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 Common Quail  (Coturnix coturnix )



Identification: The Quail is a tiny gamebird most likely to be mistaken for a half-grown young Partridge, but the male has a black and white head pattern which is mimicked in a duller brown version by the female. If you are lucky enough to flush one you'll see a dumpy, hump-backed, narrow-winged gamebird skimming low over the vegetation with quick, shallow wing-beats. More usually though, you'll hear its diagnostic call.

Habitat: Breeds in arable fields and long grass.

Distribution: A summer visitor in varying numbers. One of the most difficult birds to see in the British Isles, given its notorious skulking nature. The most likely way to come across the species is to hear it calling from a field containing long grass or arable crops. Occasionally, you may flush a coastal migrant.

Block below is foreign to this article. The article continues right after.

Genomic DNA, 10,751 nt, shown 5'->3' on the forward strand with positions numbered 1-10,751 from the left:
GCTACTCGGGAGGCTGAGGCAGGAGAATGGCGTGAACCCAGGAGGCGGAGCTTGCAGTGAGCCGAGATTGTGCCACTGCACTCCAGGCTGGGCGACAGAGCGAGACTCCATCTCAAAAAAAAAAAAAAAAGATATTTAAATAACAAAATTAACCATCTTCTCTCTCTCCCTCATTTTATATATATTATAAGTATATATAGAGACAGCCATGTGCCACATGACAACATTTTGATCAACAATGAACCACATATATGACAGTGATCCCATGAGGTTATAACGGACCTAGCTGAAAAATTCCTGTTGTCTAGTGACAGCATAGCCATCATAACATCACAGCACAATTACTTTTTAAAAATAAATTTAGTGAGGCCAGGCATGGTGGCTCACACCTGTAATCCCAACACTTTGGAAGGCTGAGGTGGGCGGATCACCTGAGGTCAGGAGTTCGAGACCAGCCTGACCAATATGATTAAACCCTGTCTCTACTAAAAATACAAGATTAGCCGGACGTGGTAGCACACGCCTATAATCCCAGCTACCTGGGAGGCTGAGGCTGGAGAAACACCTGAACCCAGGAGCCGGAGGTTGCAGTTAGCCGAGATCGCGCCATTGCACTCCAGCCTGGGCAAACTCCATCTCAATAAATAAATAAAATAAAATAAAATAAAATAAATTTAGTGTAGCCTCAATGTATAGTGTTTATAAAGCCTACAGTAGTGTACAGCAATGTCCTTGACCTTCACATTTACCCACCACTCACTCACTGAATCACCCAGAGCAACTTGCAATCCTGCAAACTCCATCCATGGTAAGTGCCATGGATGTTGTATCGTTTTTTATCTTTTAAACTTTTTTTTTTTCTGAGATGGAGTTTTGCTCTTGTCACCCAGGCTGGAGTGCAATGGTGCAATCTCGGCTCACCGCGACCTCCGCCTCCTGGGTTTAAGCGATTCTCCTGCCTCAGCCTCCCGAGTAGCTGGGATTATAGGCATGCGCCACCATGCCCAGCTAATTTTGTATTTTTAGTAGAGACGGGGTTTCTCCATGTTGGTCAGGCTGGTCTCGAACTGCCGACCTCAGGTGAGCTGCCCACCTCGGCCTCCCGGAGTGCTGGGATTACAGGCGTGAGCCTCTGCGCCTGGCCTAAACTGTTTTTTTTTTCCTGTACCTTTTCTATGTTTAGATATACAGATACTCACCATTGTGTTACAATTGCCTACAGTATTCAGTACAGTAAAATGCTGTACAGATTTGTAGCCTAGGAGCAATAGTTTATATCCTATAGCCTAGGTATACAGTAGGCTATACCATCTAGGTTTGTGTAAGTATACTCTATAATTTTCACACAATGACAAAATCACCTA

Widespread throughout most of Europe and easily located by their calls.

Population: The British population is estimated to be 5-300 breeding pairs although migrants may swell this figure to as much as 2 600 during some years. In Ireland less than 70 breeding pairs exist, perhaps as few as 20.

650 000-900 000 breeding pairs common across Europe but rare in the north.

 Source: Internet
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